Divorced fathers automatically have more rights than single fathers. Divorced fathers have the same legal parental responsibility and thereby the same rights as mothers. However, there are many cases where divorced fathers have to fight for these rights and pursue the battle in court if the mother is unwilling to allow the father access to his children or involvement in their lives.
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A divorced father with parental responsibility has the right to know where their child is living and to see them on a regular basis. Most families arrange contact time with the family amicably and independently. Where this is not possible the court will try to help the couple agree on contact and will step in to make a contact order if necessary. In some circumstances the father will be denied access to their child. However, this is rare and will be as a result of something serious such as child abuse. The decision to withhold access will be based on the child's best interests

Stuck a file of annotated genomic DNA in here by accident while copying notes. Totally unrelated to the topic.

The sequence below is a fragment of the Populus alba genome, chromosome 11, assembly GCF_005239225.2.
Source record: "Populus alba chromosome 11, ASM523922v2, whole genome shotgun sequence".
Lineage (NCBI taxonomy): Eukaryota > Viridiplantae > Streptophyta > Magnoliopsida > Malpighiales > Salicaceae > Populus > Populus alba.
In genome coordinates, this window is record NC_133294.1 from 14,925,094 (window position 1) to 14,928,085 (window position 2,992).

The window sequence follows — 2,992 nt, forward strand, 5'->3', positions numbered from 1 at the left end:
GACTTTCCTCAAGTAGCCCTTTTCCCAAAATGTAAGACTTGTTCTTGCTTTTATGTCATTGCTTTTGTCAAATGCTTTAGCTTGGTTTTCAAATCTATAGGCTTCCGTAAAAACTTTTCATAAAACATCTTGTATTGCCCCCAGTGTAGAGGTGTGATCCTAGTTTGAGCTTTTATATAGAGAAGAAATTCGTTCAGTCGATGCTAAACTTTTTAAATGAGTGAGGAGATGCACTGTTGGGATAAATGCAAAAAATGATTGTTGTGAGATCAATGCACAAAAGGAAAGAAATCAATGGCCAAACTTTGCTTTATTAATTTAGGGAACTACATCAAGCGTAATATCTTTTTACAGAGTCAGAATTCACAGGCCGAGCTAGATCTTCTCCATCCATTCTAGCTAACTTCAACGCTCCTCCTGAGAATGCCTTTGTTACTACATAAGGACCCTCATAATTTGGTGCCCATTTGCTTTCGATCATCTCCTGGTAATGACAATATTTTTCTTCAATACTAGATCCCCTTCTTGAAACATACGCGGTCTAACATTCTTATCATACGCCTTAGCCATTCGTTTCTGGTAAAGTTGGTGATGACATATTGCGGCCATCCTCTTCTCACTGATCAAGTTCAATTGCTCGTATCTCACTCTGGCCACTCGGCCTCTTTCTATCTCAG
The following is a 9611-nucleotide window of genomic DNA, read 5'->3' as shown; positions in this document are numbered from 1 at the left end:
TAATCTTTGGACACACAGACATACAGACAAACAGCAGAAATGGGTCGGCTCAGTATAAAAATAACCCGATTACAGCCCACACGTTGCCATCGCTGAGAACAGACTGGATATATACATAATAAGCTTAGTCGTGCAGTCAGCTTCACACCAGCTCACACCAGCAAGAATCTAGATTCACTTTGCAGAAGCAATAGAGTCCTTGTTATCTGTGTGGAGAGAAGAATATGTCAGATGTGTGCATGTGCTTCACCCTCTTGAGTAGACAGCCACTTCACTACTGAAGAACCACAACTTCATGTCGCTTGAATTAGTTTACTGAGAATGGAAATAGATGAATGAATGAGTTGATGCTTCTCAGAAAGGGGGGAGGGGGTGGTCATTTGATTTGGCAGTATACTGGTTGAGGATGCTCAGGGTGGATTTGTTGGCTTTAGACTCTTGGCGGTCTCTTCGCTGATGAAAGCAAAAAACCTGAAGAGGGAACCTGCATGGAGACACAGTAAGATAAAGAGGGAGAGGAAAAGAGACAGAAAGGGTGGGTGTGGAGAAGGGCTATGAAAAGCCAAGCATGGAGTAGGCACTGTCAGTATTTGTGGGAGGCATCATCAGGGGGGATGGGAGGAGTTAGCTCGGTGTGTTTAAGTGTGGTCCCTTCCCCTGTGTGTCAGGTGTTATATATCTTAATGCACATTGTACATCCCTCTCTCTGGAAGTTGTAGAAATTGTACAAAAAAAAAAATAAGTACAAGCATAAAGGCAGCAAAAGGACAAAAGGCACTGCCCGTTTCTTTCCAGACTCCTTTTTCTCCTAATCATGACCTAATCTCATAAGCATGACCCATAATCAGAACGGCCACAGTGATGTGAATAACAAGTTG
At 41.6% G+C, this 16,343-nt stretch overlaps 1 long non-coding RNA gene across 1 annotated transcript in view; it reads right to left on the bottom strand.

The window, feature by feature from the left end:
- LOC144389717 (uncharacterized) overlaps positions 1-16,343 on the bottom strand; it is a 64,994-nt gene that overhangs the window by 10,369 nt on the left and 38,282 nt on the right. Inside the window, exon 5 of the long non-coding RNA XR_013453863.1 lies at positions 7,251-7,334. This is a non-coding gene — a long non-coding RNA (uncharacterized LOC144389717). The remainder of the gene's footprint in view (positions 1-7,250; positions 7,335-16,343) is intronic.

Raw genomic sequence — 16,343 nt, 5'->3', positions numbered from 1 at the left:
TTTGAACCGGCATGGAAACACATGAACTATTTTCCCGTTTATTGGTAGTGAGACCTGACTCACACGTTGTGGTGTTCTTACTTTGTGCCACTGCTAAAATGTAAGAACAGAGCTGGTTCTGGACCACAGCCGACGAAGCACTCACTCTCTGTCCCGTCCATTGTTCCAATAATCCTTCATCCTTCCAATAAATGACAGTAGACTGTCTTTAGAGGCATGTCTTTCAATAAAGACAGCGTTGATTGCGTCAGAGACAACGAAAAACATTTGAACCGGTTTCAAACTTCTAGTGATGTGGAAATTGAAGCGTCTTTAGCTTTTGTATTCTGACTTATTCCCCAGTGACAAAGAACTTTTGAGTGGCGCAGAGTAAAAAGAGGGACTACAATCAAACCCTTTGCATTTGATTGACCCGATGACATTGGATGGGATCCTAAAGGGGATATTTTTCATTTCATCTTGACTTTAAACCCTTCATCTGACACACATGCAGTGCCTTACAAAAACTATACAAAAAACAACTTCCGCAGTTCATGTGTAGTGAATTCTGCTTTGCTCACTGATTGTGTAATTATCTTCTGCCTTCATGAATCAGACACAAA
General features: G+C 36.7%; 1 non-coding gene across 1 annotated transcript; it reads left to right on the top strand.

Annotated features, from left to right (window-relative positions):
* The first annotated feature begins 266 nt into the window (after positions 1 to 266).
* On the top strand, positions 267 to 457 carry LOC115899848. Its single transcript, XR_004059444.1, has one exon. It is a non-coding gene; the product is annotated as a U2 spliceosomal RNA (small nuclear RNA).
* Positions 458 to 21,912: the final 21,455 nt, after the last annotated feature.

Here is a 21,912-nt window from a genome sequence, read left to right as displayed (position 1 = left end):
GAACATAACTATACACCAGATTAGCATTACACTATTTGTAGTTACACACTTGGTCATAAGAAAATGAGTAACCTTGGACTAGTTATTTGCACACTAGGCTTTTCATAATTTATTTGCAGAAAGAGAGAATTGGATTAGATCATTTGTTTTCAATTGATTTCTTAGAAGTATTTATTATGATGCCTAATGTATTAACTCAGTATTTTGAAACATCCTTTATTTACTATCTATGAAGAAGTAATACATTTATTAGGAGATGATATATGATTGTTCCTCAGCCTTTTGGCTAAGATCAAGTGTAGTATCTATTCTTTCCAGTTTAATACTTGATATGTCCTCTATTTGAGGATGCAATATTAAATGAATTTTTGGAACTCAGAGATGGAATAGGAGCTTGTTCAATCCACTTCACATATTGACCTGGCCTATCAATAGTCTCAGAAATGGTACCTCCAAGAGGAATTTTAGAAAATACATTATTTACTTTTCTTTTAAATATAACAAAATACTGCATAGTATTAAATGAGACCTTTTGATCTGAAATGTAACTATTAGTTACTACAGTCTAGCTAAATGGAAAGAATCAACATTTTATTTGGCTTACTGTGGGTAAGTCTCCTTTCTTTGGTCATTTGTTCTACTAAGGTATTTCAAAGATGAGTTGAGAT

The mother of a child who is divorced must consult her ex-husband on any major
decisions affecting the child's upbringing. This will principally include the child's education and health. A divorced father is entitled to access the child's school reports and medical records. According to U.K. government's website, Directgov, other decisions under 'parental responsibility' include deciding on which religion a child follows, disciplining the child and agreeing to any change of the child's name. If the divorced father strongly opposes the mother's decision on an important issue affecting the child he can apply for the court to make a 'prohibited steps order.
According to law firm Mills & Reeve, a lot of people believe that if one parent moves the child a long way from the absent parent then they can get around the parental rights legal situation but this is false. Although such a move would have an impact on the absent father's contact with the child, he still retains those fundamental parental rights. If a divorced father finds out that the mother has abducted the child and has not informed him of the child's whereabouts he can go to the court and apply for the child's immediate return. This law applies whether the child has gone abroad or just moved to another part of England and Wales.
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